Ingram, Edward A. (‘Eddie’) (1910–73), cricketer, was born 14 August 1910 in 4 Le Bas Terrace, Rathmines, Dublin, third among at least three children of Edward Addison Ingram, a civil servant in the post office, who had been born in England, and Elizabeth Mary Stanislaus Ingram (née Murphy), originally from Co. Wicklow. He was educated at Belvedere College, where he first played cricket with school friend Jimmy Boucher (qv), and formed with him a bowling partnership that would become an outstanding one for Ireland in the years to come. Ingram became a member of Leinster Cricket Club in Rathmines at the age of ten, and his promise as a cricketer was such that he played his first international for Ireland while still at school in 1928. He remained a regular for Ireland for almost twenty-five years. He played forty-eight matches for Ireland, including nineteen first-class games, from 1928 to 1955, captaining the side on eight occasions, and would probably have played many more except that his availability was curtailed somewhat by his move to England in the mid 1930s. One of Ireland's greatest all-round cricketers, in his international career he scored 1,628 runs with the bat, an average of 20.09, and as a bowler he dismissed 151 batsmen at a cost of 20.11 runs each. In 1933, while playing for Leinster CC in the Leinster Senior League, he aggregated 759 runs in thirteen innings, including 213 of his side's 509 for 9 against Phoenix CC. He won the Marchant Cup, a trophy awarded to the best all-round player in the province, in 1932 and 1933. In his club career in England, where he played for Ealing CC, he took over 3,000 wickets and regularly scored over a thousand runs a season. In 1948 he made his first appearance for Middlesex, traditionally one of England's strongest cricket counties, and played in twelve first-class matches for them.
As a batsman he was a late-order right-hander who was more effective at club level. Especially strong on defensive back-play and on the leg side, he was a positive and aggressive striker of the ball, with a savage hook. In 1935 he scored 162 in two innings against the MCC at Lord's. Primarily a bowler, he was an impeccable judge of length and had a variety of bowling techniques, specialising in the art of leg spinning, and when in form he was a threat to the very best batsmen. In later years he developed a leg roll at slow medium pace. Unfortunately his bowling performances were not always matched by his batting colleagues when he played for Ireland. Two of his greatest performances came for Ireland against the visiting Australian side in 1938. In the one-day match he and Boucher bowled the visitors out for just 145 runs but unfortunately Ireland could only muster 84 in reply, with Ingram's 12 the second best total after T. J. McDonald's 28. In the two-day match he took 5 for 18 in just seven overs. That same year Ingram and Boucher took 17 wickets between them in a match against Sir Julian Cahn's XI, including 10 for just 73 runs. In 1949 against Yorkshire he bowled out five batsmen in half an hour for no runs as they went from 286 for 5 to 293 all out. In his international career he scored ten half-centuries, the last coming against India in 1952. He achieved the double of 1,000 runs and 100 wickets in 1947 after thirty-one internationals, becoming only the second Irish player to achieve this feat. He took ten wickets in a match and seven wickets in an innings, both on the same occasion, six wickets in an innings four times, and five wickets in an innings twice. In terms of all-round feats he twice took a fifty and five wickets in an innings in the same match – against Scotland in 1936 and Sir Julian Cahn's XI in 1939.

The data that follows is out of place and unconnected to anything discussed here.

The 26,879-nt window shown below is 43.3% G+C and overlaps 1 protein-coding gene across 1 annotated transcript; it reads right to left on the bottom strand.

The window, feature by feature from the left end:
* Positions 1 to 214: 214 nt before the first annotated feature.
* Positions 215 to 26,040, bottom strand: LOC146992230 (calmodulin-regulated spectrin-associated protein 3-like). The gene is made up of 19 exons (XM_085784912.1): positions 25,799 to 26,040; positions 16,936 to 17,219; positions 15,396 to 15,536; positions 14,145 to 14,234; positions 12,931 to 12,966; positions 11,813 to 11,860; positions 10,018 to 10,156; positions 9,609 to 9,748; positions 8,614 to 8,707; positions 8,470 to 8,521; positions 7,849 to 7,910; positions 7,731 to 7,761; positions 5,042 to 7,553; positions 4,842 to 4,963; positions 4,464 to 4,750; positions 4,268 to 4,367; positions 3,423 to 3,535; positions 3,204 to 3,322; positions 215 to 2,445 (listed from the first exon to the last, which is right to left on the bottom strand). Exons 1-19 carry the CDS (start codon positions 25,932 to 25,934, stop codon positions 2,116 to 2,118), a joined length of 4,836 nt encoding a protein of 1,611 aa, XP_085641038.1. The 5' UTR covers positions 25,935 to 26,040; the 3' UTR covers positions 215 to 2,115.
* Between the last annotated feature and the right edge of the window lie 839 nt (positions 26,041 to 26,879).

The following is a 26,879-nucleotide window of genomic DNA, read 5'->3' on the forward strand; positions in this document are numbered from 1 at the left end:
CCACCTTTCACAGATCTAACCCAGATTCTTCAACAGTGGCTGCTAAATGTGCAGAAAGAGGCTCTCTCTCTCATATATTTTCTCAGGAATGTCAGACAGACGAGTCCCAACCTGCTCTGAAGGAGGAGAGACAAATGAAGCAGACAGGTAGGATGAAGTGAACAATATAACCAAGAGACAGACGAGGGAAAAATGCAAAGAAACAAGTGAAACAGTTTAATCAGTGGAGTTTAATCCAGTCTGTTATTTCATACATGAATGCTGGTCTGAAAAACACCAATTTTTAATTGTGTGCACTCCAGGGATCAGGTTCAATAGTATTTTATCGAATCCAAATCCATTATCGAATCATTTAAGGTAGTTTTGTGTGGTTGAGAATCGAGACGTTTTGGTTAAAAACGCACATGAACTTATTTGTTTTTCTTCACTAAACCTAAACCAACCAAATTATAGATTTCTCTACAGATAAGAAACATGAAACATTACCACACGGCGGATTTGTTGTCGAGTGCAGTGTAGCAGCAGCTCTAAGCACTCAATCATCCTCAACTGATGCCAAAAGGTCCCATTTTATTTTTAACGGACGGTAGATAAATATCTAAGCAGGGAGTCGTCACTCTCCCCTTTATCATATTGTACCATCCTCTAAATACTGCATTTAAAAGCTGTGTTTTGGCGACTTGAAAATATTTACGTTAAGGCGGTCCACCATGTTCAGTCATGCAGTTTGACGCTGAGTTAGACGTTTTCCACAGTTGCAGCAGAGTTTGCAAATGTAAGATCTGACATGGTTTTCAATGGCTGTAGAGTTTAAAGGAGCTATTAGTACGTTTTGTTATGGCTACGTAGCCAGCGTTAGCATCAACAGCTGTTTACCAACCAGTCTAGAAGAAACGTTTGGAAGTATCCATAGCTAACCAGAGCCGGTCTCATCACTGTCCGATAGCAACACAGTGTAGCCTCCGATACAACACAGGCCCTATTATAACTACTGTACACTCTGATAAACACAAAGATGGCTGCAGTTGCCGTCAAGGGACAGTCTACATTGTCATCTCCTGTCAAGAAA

Widely known in Irish cricketing circles by his nickname ‘Chicken ’, he was affable and rotund, and described as a ‘great character of Pickwickian girth’ (Green, 481). Despite this he was deceptively quick between the stumps. Had he been exposed to a higher standard of cricket from an earlier age he might have become a truly world-class player. In an obituary the Irish Times cricket correspondent, Sean Pender, observed: ‘At Lord's there was a school of thought that had they got him earlier and taught him to bowl more antagonistically he would have ranked with the greatest leg spin operators of all time’ (Ir. Times, 17 Mar. 1973). Ingram was a Guinness employee, and his work brought him to live in London in 1936. He served for a time as president of the Club Cricket Conference, the body that coordinated club cricket activity in the south-east of England. He and his wife Clare had two children. He died 13 March 1973 in Basingstoke, Hampshire.